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Trusted local news leader for Prescott area communities since 1882
7:09 PM Thu, Sept. 20th

Rock n' Roll Over

The Stones performing in Frankfurt, Germany on April 28, 1976.<br>  
Kurt Strumpf/The Associated Press

The Stones performing in Frankfurt, Germany on April 28, 1976.<br> Kurt Strumpf/The Associated Press

3 Rolling Stones songs you've never heard but should:

The world went head and heels for the Beatles earlier this year for the 50th anniversary of their Ed Sullivan Show appearance. This month? We can't even get a drumstick salute for the 50th anniversary of the Rolling Stones' first album release.

A pox on all of us.

"Jumpin' Jack Flash" is the single greatest rock and roll song of all time, to date, bar none. We know their discography is paved in "Satisfaction," "Can't Always Get What You Want," "Brown Sugar" and "Start Me Up." The "Exile on Main Street" album has been rightfully dissected by ears everywhere. We don't acknowledge their witness-protection-program-neon years of 1985-88. And Ron Wood still feels like the new guy.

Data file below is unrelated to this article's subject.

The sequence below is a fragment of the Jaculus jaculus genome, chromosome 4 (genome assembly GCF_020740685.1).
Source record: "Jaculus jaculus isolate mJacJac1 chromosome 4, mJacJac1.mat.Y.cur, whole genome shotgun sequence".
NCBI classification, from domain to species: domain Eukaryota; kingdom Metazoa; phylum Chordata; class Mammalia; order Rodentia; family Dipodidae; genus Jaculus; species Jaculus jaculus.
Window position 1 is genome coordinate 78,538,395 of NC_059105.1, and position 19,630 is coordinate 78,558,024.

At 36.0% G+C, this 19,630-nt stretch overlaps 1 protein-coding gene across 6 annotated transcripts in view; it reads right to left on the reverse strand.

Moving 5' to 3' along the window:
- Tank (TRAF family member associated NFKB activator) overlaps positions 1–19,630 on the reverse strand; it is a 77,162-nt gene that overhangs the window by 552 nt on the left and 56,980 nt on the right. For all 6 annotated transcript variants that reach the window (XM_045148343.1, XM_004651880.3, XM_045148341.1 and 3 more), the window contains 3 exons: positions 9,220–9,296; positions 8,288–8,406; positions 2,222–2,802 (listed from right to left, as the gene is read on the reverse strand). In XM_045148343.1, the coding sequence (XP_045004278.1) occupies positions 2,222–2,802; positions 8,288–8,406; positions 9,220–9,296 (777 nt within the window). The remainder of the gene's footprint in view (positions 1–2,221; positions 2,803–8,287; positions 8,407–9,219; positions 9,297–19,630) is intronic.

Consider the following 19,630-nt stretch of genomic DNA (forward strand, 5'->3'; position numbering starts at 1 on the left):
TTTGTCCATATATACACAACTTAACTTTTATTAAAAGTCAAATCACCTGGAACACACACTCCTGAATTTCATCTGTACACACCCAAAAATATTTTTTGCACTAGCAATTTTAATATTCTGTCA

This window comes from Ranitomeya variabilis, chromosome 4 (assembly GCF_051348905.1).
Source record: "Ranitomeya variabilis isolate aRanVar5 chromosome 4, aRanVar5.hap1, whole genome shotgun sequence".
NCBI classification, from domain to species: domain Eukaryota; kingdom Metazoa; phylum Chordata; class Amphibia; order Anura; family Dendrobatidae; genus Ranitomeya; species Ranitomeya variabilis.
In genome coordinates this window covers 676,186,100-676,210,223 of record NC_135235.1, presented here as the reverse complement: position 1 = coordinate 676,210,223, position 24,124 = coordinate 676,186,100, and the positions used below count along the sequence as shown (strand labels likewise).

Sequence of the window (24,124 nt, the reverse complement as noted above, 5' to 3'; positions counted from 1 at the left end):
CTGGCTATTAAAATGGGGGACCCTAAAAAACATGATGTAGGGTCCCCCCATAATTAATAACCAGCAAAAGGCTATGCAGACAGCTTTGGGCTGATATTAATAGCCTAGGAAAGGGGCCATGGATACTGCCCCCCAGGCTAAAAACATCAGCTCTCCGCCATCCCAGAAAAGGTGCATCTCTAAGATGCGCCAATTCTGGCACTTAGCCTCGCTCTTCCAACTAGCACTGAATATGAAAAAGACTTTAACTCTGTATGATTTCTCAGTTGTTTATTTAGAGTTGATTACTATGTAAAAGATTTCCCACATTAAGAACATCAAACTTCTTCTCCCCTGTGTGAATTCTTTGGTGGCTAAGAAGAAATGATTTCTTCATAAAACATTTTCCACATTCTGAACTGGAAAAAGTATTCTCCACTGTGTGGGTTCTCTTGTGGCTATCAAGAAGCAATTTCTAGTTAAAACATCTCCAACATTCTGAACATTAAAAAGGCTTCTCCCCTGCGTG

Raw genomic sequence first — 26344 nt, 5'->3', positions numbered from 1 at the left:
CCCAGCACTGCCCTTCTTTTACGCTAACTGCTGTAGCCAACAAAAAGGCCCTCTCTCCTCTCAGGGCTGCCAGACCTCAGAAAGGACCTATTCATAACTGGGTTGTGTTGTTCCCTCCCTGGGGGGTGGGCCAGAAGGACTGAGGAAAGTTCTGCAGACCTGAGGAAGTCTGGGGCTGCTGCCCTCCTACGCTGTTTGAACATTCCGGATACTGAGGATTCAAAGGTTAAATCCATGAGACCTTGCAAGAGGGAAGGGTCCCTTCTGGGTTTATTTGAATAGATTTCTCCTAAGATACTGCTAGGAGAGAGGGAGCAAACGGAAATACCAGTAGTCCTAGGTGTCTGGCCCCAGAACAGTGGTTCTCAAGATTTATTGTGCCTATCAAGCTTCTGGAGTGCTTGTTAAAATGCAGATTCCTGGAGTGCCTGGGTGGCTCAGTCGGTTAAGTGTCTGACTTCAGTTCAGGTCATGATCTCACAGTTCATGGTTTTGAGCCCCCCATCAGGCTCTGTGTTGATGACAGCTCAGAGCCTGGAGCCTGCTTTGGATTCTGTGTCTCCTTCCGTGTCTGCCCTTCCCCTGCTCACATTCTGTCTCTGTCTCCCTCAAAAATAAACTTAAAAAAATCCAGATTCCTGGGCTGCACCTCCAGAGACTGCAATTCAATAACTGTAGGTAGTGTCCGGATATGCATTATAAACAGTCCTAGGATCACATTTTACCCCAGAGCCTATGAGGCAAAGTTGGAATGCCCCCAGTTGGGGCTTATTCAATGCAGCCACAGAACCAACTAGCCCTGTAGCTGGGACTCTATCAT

But what lost gems have been out there forever, right under our styluses all this time? Your top 3:

"Infamy" - From 2005, it's as funky a rhythm section as any Stones song EVuh. The "Black and Blue" album from 30 years earlier was only getting started on this sound. And Keef on lead vocal always brings an organic mix.

That's also Keef on a funky, dragged-along bass, making this one of the best Richards' vocal-guitar-bass tripleheaders of all time.

"Melody" - Once in a very, very blue moon, the Stones can also be at their heaviest when acoustic. "Melody," from 1976, has the lads playing in a jazz fog with a richly dark tempo and rightly-spirited "yeah-yeah" sneer.

Billy Preston's vibe is spilled everywhere. Add some smoky horns halfway through, and you've got the Stones swinging when they're usually rolling.

"Suck on the Jugular" - The boys were prolific on their 15-song "Voodoo Lounge" double-album in 1994. The final track on Side 3 finds where the Stones are at in a world of Nirvana and grunge.

How "Suck on the Jugular" was never covered by James Brown is anyone's guess. It's a track that also was right on time, and wouldn't have been out of place at all on the Red Hot Chili Peppers' "Blood Sugar Sex Magik" album. And bassist Darryl Jones, who's been with the group now more than 20 years, first planted his flag here.